Back-to-back short starts put Yankees’ bullpen on the brink

Otto (MLB.tv)

Yesterday, I wrote about how the Yankees’ bullpenning strategy this postseason flew in the face of what the other remaining franchises were employing. Though some of the tactics were born from necessity, it still represents a fascinating disparity between superteams.

But in Games 2 and 3 of the ALCS, the Yankees have seen the shortfalls of the strategy and how it could repel their efforts to reach the Fall Classic.

To be fair, the Yankees have also run into Justin Verlander and Gerrit Cole, two of the best pitchers in baseball. The offense hasn’t done its part to break through and mustered just three runs over two games, which isn’t typically enough to get a win.

Yet the Yankees, simply based on the performance of their starters, now face an uphill climb. Cole ran through their lineup and got more outs than the Bombers’ past two starters combined. The Yankees have to win three of four games against the best team in baseball and will need another win on the road to boot.

Furthermore, they require an extraordinary output from their top relief arms. For two straight games, they’ve had to get 13+ outs from the bullpen. Adam Ottavino and Zack Britton have pitched in all three games, while Tommy Kahnle and Chad Green have each pitched 3+ innings already.

All of that and just one win to show for it. Of course, if Carlos Correa makes an errant throw in Game 2 or Didi Gregorius’ ball travels a half-dozen feet further in Game 3, the Yankees could be in the driver’s seat. They’re not, and those are the margins that decide a series.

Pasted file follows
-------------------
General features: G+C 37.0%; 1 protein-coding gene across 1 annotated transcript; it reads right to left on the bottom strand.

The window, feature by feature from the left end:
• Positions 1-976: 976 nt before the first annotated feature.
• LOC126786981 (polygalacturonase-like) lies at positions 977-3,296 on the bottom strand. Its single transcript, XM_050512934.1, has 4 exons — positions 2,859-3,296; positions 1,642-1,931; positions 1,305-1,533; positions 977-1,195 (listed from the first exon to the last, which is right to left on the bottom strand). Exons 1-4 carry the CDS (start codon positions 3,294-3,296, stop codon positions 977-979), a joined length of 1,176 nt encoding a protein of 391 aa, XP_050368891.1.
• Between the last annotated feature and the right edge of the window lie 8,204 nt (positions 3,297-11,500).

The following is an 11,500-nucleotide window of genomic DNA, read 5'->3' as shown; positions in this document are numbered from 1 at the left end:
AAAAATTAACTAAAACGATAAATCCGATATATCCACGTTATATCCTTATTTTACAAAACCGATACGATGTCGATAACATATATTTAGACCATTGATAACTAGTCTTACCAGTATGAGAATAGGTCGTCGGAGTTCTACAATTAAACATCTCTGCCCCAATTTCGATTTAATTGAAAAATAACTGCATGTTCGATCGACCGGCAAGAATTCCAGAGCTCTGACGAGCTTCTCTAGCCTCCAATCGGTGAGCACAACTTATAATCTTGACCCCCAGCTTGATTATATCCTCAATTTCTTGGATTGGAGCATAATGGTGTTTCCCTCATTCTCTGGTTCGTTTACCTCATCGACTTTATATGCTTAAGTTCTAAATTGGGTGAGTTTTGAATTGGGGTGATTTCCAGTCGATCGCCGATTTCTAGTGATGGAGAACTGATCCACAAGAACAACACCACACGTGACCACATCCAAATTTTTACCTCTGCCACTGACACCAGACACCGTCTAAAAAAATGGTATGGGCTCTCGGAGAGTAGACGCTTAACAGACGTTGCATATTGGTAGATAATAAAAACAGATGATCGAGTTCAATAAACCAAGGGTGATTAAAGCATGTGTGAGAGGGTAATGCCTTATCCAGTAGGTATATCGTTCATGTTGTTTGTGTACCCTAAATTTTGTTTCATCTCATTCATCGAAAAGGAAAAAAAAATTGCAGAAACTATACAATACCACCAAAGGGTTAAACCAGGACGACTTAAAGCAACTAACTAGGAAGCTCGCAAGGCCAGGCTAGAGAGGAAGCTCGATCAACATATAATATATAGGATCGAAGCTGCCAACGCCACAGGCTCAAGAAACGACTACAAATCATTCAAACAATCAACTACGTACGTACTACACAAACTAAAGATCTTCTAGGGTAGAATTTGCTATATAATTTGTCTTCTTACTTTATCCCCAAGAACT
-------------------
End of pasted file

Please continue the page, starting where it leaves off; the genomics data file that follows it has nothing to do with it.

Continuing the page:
Assuming Game 4 is rained out, the Bombers’ road becomes more difficult. Yes, they’d be able to move Masahiro Tanaka and James Paxton up a day to start Game 4 and 5, but that doesn’t mean they won’t need a full bullpen game in the four-day stretch to end the series. To get three more wins, it’s not hard to imagine the top arms having to cover 12-15 more high-leverage innings in the three necessary wins alone.

If Aaron Boone wants to continue having a quick hook — and he’s had to have one thus far, both because James Paxton and Luis Severino were off in Games 2 and 3, and because he has a dominant bullpen — then that back-end will be tested in a way it hasn’t been all season. Boone did a good job of limiting the damage Paxton or Sevy caused by lifting them early, but further deterioration from the rotation would add to the bullpen’s heavy burden.

Throwing a wrench into all of that is Ottavino’s postseason performance. Pitching in all six games thus far, he simply hasn’t cut it (or slid it). Batters have an on-base percentage above .500 against him in his lackluster outings.